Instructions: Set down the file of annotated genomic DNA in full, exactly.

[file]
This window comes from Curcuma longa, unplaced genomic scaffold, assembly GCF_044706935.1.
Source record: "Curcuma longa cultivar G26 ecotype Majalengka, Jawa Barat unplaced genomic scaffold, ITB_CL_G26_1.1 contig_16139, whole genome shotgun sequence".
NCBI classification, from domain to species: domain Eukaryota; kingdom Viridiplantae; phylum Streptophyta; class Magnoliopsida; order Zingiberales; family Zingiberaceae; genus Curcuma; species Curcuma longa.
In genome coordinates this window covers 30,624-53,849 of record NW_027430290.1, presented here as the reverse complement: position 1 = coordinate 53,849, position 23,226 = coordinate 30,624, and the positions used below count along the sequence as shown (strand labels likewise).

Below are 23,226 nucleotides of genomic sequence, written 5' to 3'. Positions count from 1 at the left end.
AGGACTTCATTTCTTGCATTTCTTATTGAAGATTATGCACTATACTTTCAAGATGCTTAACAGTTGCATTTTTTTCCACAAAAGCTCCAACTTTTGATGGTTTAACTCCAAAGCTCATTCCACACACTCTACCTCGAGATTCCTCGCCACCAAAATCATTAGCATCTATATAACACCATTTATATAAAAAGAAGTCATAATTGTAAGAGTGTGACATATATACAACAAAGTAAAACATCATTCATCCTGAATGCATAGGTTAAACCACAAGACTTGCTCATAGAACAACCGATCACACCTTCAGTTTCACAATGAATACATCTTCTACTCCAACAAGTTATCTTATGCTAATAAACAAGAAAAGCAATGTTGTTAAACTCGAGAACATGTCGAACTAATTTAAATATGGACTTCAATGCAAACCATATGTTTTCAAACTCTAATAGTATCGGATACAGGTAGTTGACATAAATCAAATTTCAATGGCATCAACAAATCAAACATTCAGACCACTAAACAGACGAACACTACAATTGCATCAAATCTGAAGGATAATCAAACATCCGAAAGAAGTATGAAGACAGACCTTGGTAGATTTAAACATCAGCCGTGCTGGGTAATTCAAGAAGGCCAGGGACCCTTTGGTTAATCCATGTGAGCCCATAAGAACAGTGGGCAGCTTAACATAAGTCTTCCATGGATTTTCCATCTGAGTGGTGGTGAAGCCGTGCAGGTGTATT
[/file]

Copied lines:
This window comes from Curcuma longa, unplaced genomic scaffold, assembly GCF_044706935.1.
Source record: "Curcuma longa cultivar G26 ecotype Majalengka, Jawa Barat unplaced genomic scaffold, ITB_CL_G26_1.1 contig_16139, whole genome shotgun sequence".
NCBI classification, from domain to species: domain Eukaryota; kingdom Viridiplantae; phylum Streptophyta; class Magnoliopsida; order Zingiberales; family Zingiberaceae; genus Curcuma; species Curcuma longa.
In genome coordinates this window covers 30,624-53,849 of record NW_027430290.1, presented here as the reverse complement: position 1 = coordinate 53,849, position 23,226 = coordinate 30,624, and the positions used below count along the sequence as shown (strand labels likewise).

Below are 23,226 nucleotides of genomic sequence, written 5' to 3'. Positions count from 1 at the left end.
AGGACTTCATTTCTTGCATTTCTTATTGAAGATTATGCACTATACTTTCAAGATGCTTAACAGTTGCATTTTTTTCCACAAAAGCTCCAACTTTTGATGGTTTAACTCCAAAGCTCATTCCACACACTCTACCTCGAGATTCCTCGCCACCAAAATCATTAGCATCTATATAACACCATTTATATAAAAAGAAGTCATAATTGTAAGAGTGTGACATATATACAACAAAGTAAAACATCATTCATCCTGAATGCATAGGTTAAACCACAAGACTTGCTCATAGAACAACCGATCACACCTTCAGTTTCACAATGAATACATCTTCTACTCCAACAAGTTATCTTATGCTAATAAACAAGAAAAGCAATGTTGTTAAACTCGAGAACATGTCGAACTAATTTAAATATGGACTTCAATGCAAACCATATGTTTTCAAACTCTAATAGTATCGGATACAGGTAGTTGACATAAATCAAATTTCAATGGCATCAACAAATCAAACATTCAGACCACTAAACAGACGAACACTACAATTGCATCAAATCTGAAGGATAATCAAACATCCGAAAGAAGTATGAAGACAGACCTTGGTAGATTTAAACATCAGCCGTGCTGGGTAATTCAAGAAGGCCAGGGACCCTTTGGTTAATCCATGTGAGCCCATAAGAACAGTGGGCAGCTTAACATAAGTCTTCCATGGATTTTCCATCTGAGTGGTGGTGAAGCCGTGCAGGTGTATT